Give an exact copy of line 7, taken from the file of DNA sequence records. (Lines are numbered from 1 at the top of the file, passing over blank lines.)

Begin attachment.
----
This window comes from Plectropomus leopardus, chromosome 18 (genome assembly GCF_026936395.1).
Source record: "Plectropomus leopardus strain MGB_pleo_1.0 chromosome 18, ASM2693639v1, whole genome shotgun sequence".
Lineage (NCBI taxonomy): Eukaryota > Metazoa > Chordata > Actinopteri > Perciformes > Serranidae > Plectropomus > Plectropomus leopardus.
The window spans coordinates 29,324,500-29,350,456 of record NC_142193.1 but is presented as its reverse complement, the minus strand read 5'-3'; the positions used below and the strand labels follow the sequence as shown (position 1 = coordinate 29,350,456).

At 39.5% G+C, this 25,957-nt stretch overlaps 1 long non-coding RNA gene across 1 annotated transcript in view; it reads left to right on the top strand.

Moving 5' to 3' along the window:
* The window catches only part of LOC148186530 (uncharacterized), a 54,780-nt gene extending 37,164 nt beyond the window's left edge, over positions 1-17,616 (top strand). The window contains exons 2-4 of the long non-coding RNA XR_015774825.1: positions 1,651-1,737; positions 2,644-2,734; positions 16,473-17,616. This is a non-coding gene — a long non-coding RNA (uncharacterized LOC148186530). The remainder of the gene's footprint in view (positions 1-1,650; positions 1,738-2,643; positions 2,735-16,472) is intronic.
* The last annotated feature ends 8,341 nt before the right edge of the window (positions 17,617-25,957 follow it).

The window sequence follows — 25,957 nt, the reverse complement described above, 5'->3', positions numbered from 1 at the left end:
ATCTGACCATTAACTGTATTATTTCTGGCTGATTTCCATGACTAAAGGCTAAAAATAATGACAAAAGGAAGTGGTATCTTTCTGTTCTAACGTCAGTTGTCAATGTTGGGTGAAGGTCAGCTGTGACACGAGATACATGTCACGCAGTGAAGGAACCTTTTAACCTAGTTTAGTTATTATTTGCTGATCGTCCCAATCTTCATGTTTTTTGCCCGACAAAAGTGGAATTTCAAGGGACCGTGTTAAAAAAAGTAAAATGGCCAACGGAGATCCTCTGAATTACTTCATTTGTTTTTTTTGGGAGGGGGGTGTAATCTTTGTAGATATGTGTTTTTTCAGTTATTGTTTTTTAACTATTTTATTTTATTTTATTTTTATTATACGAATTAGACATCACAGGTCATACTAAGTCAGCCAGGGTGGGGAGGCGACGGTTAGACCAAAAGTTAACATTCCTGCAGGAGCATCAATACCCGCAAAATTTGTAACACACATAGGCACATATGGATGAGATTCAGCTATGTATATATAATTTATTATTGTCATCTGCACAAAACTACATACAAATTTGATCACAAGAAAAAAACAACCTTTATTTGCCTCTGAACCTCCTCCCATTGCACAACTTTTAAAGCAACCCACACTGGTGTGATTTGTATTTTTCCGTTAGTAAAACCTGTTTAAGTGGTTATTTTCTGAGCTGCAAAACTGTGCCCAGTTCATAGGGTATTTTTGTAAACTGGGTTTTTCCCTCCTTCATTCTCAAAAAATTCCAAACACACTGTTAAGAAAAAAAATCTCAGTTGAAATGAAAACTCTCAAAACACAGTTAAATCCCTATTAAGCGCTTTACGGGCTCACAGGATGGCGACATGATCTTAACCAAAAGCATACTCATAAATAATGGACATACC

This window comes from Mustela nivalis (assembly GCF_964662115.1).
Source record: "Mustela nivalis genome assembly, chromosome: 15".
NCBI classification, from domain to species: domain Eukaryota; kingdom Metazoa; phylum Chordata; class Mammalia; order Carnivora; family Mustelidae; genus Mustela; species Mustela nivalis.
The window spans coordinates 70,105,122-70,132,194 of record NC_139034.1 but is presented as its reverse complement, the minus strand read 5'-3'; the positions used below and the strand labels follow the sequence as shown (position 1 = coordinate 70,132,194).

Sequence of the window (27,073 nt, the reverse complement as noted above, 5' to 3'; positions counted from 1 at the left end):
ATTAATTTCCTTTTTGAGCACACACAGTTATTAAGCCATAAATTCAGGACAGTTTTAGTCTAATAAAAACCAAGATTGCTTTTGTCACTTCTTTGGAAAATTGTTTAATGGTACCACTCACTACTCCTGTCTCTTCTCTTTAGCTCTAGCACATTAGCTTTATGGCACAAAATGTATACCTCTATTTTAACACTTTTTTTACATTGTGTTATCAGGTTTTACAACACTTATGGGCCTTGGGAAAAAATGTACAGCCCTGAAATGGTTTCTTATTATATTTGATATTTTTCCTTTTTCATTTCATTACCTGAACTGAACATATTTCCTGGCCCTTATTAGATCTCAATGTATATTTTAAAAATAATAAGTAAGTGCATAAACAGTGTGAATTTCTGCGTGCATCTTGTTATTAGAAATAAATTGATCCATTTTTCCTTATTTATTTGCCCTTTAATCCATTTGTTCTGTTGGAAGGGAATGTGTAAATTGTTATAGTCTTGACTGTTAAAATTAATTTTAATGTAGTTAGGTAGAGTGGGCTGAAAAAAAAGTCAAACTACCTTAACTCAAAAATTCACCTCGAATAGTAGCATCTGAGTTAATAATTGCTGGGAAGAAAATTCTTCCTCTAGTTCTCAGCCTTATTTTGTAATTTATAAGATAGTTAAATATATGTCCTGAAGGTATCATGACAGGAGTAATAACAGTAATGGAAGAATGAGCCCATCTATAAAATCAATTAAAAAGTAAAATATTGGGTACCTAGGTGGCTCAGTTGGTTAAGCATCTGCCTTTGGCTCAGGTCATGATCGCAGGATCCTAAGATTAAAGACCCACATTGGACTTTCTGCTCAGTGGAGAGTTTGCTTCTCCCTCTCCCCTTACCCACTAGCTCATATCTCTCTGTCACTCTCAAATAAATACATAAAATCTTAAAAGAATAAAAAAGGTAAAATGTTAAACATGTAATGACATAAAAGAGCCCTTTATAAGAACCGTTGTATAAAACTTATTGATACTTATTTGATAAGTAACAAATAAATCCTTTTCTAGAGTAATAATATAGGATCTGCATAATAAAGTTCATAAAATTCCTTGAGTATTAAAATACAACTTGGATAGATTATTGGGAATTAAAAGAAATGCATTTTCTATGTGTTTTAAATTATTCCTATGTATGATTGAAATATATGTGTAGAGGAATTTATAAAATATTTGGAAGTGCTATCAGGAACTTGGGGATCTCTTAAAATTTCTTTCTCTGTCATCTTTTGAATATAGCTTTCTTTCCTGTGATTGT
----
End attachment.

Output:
* The window catches only part of LOC148186530 (uncharacterized), a 54,780-nt gene extending 37,164 nt beyond the window's left edge, over positions 1-17,616 (top strand). The window contains exons 2-4 of the long non-coding RNA XR_015774825.1: positions 1,651-1,737; positions 2,644-2,734; positions 16,473-17,616. This is a non-coding gene — a long non-coding RNA (uncharacterized LOC148186530). The remainder of the gene's footprint in view (positions 1-1,650; positions 1,738-2,643; positions 2,735-16,472) is intronic.